You have successfully raised awareness of this issue and elevated the receptivity of our industry to additional information. However, a mandated approach is not the best way to have a positive impact. We ask instead that you allow our industry to undertake voluntary efforts to educate and build awareness of this important issue in ways that make sense and will be effective.

We look forward to meeting with you on September 22 and sharing more detail on our thoughts on a voluntary awareness effort. We remain committed to working with you on this matter.


Minnesota Restaurant Association
Minnesota Licensed Beverage Association
St. Paul Area Chamber of Commerce
Minnesota Retailers Association
St. Paul Convention and Visitors Association

David Burley, Blue Plate Restaurants
Pat Mancini, Mancini’s Restaurant
John Wolfe, Dixie’s on Grand
Bev Turner, Travelers
Jason Grev, Ecolab
Bonnie Alton, Great Harvest Bakery
JJ Haywood, Pizza Luce
Ken Schelper, Davanni’s

Industry Prepares to Fight Allergen Ordinance

Posted in City Council, Restaurant Issues, Uncategorized by hospitalityminnesota on October 5, 2009

Early this past summer, St. Paul City Council member Melvin Carter had a very unfortunate experience with a clerk at a retail establishment in St. Paul while trying to find out whether the popcorn sold there was popped in peanut oil. Council Member Carter has a daughter who suffers from a severe allergy to peanuts.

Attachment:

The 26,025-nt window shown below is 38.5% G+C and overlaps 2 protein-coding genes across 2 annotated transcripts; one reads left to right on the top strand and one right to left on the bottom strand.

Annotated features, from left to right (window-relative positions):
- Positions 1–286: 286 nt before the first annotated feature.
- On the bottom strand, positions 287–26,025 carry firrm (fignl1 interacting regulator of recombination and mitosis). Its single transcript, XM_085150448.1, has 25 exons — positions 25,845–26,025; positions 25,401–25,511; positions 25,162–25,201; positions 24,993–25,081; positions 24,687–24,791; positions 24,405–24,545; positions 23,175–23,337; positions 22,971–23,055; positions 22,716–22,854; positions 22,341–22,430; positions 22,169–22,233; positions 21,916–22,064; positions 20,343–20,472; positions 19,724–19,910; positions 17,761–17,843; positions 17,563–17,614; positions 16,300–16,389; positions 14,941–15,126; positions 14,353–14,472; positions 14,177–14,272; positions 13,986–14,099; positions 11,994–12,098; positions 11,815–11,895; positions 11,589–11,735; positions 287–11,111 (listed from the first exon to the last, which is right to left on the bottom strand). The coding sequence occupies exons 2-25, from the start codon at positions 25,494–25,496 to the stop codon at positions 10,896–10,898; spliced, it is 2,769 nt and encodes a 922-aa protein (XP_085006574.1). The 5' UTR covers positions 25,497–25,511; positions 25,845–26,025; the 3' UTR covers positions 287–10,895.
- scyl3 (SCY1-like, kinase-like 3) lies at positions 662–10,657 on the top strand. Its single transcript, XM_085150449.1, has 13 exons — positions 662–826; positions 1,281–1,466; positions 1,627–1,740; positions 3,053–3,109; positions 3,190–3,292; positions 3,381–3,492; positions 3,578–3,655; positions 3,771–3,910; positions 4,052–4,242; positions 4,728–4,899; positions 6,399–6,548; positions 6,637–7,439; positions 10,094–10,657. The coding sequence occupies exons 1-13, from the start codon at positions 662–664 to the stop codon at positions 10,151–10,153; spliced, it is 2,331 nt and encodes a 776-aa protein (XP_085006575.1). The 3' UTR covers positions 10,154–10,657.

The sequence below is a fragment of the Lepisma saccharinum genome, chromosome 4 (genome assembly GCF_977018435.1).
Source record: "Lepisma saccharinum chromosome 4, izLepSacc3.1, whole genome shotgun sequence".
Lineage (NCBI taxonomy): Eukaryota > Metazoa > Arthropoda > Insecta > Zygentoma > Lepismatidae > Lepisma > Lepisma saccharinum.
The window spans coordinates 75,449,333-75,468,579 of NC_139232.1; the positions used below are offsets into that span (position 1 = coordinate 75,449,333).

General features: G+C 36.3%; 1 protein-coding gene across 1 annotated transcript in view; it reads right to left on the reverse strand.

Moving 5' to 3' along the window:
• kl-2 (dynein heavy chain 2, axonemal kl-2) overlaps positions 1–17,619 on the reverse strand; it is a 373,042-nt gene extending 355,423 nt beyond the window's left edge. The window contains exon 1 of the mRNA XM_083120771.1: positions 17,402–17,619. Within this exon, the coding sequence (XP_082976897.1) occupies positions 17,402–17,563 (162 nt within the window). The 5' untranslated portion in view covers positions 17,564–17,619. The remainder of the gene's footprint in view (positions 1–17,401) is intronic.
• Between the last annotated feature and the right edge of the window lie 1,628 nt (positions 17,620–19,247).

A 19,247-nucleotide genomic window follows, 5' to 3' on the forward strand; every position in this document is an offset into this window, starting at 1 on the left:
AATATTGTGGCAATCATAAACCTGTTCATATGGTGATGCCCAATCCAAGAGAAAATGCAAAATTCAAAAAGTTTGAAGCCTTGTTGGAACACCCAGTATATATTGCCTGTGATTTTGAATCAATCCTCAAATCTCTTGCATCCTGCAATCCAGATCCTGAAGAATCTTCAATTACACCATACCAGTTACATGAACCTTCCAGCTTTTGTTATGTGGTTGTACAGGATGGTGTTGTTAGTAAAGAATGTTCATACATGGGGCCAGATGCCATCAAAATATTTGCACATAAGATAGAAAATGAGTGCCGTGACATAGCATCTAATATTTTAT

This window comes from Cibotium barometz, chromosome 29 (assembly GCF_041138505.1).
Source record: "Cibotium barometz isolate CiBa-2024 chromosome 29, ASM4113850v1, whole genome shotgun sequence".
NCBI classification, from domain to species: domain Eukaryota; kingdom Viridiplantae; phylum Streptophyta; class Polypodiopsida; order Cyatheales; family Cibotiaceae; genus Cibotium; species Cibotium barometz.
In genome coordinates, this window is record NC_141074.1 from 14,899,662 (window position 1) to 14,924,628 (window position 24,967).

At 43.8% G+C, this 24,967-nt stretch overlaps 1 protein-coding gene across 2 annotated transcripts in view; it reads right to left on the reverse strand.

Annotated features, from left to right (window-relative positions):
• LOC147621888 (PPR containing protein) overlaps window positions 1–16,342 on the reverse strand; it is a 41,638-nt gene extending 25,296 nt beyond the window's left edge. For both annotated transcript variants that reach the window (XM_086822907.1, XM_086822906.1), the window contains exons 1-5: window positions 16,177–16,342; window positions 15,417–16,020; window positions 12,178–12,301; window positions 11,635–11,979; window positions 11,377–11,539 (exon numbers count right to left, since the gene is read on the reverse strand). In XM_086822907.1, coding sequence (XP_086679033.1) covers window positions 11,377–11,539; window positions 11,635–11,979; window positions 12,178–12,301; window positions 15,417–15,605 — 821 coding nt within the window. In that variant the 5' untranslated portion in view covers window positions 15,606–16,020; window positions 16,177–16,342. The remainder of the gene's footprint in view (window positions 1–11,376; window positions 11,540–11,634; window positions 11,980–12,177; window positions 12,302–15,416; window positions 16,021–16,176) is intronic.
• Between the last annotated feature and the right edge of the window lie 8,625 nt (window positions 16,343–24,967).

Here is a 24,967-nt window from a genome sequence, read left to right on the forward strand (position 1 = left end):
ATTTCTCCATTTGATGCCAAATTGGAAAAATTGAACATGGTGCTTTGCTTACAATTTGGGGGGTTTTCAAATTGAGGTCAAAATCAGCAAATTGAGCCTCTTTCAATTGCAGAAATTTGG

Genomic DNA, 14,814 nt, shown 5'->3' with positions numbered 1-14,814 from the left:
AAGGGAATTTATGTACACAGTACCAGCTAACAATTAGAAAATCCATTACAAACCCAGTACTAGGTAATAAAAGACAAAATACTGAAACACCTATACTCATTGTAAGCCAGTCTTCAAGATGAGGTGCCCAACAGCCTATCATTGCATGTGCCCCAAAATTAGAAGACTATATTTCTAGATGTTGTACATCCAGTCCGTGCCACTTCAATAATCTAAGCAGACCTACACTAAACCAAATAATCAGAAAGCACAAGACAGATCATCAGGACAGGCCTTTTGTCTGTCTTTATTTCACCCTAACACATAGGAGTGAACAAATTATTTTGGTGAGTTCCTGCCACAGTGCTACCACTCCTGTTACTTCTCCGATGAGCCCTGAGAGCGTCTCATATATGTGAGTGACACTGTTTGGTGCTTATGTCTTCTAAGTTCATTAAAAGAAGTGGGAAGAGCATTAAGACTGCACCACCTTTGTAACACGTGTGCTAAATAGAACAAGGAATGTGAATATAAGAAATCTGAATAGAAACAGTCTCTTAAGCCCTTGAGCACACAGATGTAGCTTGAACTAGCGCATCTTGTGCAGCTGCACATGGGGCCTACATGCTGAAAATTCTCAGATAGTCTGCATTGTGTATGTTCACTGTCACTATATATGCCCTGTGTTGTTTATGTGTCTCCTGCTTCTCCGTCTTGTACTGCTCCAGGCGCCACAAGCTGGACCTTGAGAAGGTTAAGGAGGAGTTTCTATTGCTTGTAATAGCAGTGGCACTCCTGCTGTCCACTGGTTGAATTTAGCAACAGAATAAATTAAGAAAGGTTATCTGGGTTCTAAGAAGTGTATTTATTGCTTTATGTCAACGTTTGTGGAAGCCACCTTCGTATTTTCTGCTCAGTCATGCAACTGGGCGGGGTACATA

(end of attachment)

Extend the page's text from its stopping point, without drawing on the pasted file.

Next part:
Ultimately, he found that the product was produced with peanut oil, and thus did not purchase it for his daughter. But this frustrating experience led him to the conclusion that “there ought to be a law.”

Approximately 2% of the adult population and up to 8% of the youth population suffer from food allergies. There are eight common allergens as well as other food products that can affect customers.

Councilmember Carter Drafts an Ordinance
As a result of his experience, Council member Carter drafted an ordinance and then brought together a task force of affected groups and individuals including the Minnesota Restaurant Association, suppliers, parents of kids with allergies, the St. Paul Area Chamber of Commerce, health inspectors and the FDA. The Restaurant Association and Chamber then brought together a broad coalition of related industry groups to work with the Council member and seek a solution.